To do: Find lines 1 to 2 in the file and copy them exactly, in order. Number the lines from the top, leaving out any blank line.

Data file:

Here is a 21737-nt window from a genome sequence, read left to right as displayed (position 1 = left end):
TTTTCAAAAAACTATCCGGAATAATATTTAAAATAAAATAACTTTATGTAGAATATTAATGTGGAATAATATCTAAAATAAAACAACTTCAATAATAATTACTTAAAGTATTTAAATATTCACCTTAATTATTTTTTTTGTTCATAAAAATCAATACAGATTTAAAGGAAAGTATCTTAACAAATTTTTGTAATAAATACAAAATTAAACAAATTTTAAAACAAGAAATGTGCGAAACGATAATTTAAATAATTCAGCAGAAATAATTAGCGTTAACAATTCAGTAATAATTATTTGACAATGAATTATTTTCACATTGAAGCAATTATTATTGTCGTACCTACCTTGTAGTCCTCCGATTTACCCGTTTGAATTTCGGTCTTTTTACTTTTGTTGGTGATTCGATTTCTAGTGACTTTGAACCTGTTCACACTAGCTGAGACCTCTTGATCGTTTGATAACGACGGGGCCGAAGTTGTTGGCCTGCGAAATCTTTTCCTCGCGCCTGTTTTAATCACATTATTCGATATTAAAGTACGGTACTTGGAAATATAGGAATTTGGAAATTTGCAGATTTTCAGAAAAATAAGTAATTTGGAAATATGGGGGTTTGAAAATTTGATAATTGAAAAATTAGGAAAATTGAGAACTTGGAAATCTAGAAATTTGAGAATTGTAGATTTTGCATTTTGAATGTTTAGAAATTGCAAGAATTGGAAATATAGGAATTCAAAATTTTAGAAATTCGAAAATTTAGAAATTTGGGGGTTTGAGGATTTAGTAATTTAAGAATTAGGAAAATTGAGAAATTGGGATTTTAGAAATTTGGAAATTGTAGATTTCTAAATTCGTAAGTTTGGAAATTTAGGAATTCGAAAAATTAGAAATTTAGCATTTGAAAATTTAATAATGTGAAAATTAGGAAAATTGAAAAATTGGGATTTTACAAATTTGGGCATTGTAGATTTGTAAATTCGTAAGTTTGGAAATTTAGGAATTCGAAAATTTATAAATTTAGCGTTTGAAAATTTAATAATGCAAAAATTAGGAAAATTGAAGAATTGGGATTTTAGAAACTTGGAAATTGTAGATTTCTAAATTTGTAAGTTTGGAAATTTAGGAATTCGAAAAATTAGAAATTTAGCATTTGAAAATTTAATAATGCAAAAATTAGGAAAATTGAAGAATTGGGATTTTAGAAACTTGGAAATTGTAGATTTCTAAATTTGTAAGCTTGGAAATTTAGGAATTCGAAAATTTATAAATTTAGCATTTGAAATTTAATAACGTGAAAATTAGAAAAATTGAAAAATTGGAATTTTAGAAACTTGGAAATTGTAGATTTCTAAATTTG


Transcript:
Here is a 21737-nt window from a genome sequence, read left to right as displayed (position 1 = left end):
TTTTCAAAAAACTATCCGGAATAATATTTAAAATAAAATAACTTTATGTAGAATATTAATGTGGAATAATATCTAAAATAAAACAACTTCAATAATAATTACTTAAAGTATTTAAATATTCACCTTAATTATTTTTTTTGTTCATAAAAATCAATACAGATTTAAAGGAAAGTATCTTAACAAATTTTTGTAATAAATACAAAATTAAACAAATTTTAAAACAAGAAATGTGCGAAACGATAATTTAAATAATTCAGCAGAAATAATTAGCGTTAACAATTCAGTAATAATTATTTGACAATGAATTATTTTCACATTGAAGCAATTATTATTGTCGTACCTACCTTGTAGTCCTCCGATTTACCCGTTTGAATTTCGGTCTTTTTACTTTTGTTGGTGATTCGATTTCTAGTGACTTTGAACCTGTTCACACTAGCTGAGACCTCTTGATCGTTTGATAACGACGGGGCCGAAGTTGTTGGCCTGCGAAATCTTTTCCTCGCGCCTGTTTTAATCACATTATTCGATATTAAAGTACGGTACTTGGAAATATAGGAATTTGGAAATTTGCAGATTTTCAGAAAAATAAGTAATTTGGAAATATGGGGGTTTGAAAATTTGATAATTGAAAAATTAGGAAAATTGAGAACTTGGAAATCTAGAAATTTGAGAATTGTAGATTTTGCATTTTGAATGTTTAGAAATTGCAAGAATTGGAAATATAGGAATTCAAAATTTTAGAAATTCGAAAATTTAGAAATTTGGGGGTTTGAGGATTTAGTAATTTAAGAATTAGGAAAATTGAGAAATTGGGATTTTAGAAATTTGGAAATTGTAGATTTCTAAATTCGTAAGTTTGGAAATTTAGGAATTCGAAAAATTAGAAATTTAGCATTTGAAAATTTAATAATGTGAAAATTAGGAAAATTGAAAAATTGGGATTTTACAAATTTGGGCATTGTAGATTTGTAAATTCGTAAGTTTGGAAATTTAGGAATTCGAAAATTTATAAATTTAGCGTTTGAAAATTTAATAATGCAAAAATTAGGAAAATTGAAGAATTGGGATTTTAGAAACTTGGAAATTGTAGATTTCTAAATTTGTAAGTTTGGAAATTTAGGAATTCGAAAAATTAGAAATTTAGCATTTGAAAATTTAATAATGCAAAAATTAGGAAAATTGAAGAATTGGGATTTTAGAAACTTGGAAATTGTAGATTTCTAAATTTGTAAGCTTGGAAATTTAGGAATTCGAAAATTTATAAATTTAGCATTTGAAATTTAATAACGTGAAAATTAGAAAAATTGAAAAATTGGAATTTTAGAAACTTGGAAATTGTAGATTTCTAAATTTG